As noted in the previous post, I came to work today not knowing the assignment Mr. Ogreten would assign me. The answer surprised me. Mr. Ogreten received an e-mail from Christopher E. Smith, the author of The Walt Disney World That Never Was: Stories Behind the Amazing Imagineering Dreams That Never Came True (https://www.amazon.com/Walt-Disney-World-That-Never/dp/1683900286). Mr. Smith inquired about some of the holdings in the Harrison “Buzz” Price Collection (http://ucfarchon.fcla.edu/index.php?p=collections/findingaid&id=109&q=) with any connections to Disney projects that were canceled. As such, my assignment was to peruse the collection and note any connection to canceled projects.
Before digging further into my scavenger hunt, perhaps an introduction is necessary to understand who Harrison “Buzz” Price was. Price (May 17, 1921 – August 15, 2010) was a research economist that specialized in the tourism industry, specifically theme park entertainment. His research played an integral part in influencing Walt Disney’s decision to establish Disneyland in Anaheim, California . Disney would rely on Price’s services in future endeavors, most notably Walt Disney World in Orlando, Florida. Of course, Price also consulted other companies like Universal Studios with their projects as well.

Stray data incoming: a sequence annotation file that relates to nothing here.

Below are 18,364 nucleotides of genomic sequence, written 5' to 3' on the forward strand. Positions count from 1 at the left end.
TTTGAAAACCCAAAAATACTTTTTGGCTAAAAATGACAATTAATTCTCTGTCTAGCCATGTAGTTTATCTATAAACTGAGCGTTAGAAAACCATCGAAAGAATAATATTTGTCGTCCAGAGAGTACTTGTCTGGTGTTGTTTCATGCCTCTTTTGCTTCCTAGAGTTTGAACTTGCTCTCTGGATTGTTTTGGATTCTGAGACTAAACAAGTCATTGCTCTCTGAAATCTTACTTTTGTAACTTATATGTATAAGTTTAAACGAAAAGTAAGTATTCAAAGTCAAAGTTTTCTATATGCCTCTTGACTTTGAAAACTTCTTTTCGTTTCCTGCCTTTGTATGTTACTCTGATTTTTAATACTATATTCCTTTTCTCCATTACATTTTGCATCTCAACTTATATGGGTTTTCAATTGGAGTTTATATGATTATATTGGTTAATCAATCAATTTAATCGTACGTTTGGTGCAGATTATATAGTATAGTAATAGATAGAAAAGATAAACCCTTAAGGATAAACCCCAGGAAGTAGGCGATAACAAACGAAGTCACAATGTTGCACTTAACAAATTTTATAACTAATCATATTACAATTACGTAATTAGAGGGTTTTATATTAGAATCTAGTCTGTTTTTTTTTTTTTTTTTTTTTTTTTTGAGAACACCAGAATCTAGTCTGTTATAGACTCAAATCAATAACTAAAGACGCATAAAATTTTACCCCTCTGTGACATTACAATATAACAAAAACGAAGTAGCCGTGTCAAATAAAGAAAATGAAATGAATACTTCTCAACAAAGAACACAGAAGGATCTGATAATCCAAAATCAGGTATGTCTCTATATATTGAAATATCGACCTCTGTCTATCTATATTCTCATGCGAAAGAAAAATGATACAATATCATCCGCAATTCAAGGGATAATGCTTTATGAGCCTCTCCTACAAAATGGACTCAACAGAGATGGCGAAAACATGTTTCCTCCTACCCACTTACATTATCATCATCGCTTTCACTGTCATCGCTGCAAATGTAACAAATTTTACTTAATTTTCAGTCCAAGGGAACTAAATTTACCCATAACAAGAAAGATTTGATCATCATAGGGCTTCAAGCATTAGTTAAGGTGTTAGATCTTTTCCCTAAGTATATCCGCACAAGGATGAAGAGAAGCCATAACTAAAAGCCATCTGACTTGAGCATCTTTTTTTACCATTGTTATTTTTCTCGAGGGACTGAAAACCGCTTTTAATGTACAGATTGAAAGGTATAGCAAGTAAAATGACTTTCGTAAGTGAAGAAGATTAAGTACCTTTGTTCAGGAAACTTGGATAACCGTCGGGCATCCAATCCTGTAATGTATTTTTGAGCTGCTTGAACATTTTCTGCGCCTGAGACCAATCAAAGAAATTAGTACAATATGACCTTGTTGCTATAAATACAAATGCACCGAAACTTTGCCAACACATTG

The Harrison “Buzz” Price Collection is much larger than the George L. Stuart, Jr. Collection, totaling 153 boxes in all and divided into nine subcollections. Mr. Ogreten informed me that Mr. Smith already looked into the Digital Collection, so my work lessened ever so slightly. Nonetheless, the first 85 boxes were closely examined for anything related to projects Disney planned and ended up canceling anyway. At first, there were sparse documents regarding some projects such as a potential Disney Traveling Show, a Euro Disneyland Water Park, Port Disney, Disney Center Dallas Texposition, Mineral King, and the controversial Disney America Theme Park (those studying public history and Civil War Battlefield preservation would be familiar with this venture). Boxes 80 through 81 proved to be the motherlode of information regarding Disney projects, successes and failures.
The reason behind my examinations is to to create a miniature finding aid of some sorts for Mr. Ogreten to help find materials for Mr. Smith. Already at seven pages in length, there should not be any qualms about lack of material as there is plenty. Exactly how long this list will be is unknown. While pondering these questions, I noticed my time grew short and I saved my work before bidding farewell to the staff.
In review, I began compiling a list of documents related to planned Disney projects that were canceled. Tomorrow, I plan on continuing this work. Until then, enjoy the evening and stay safe! Bye!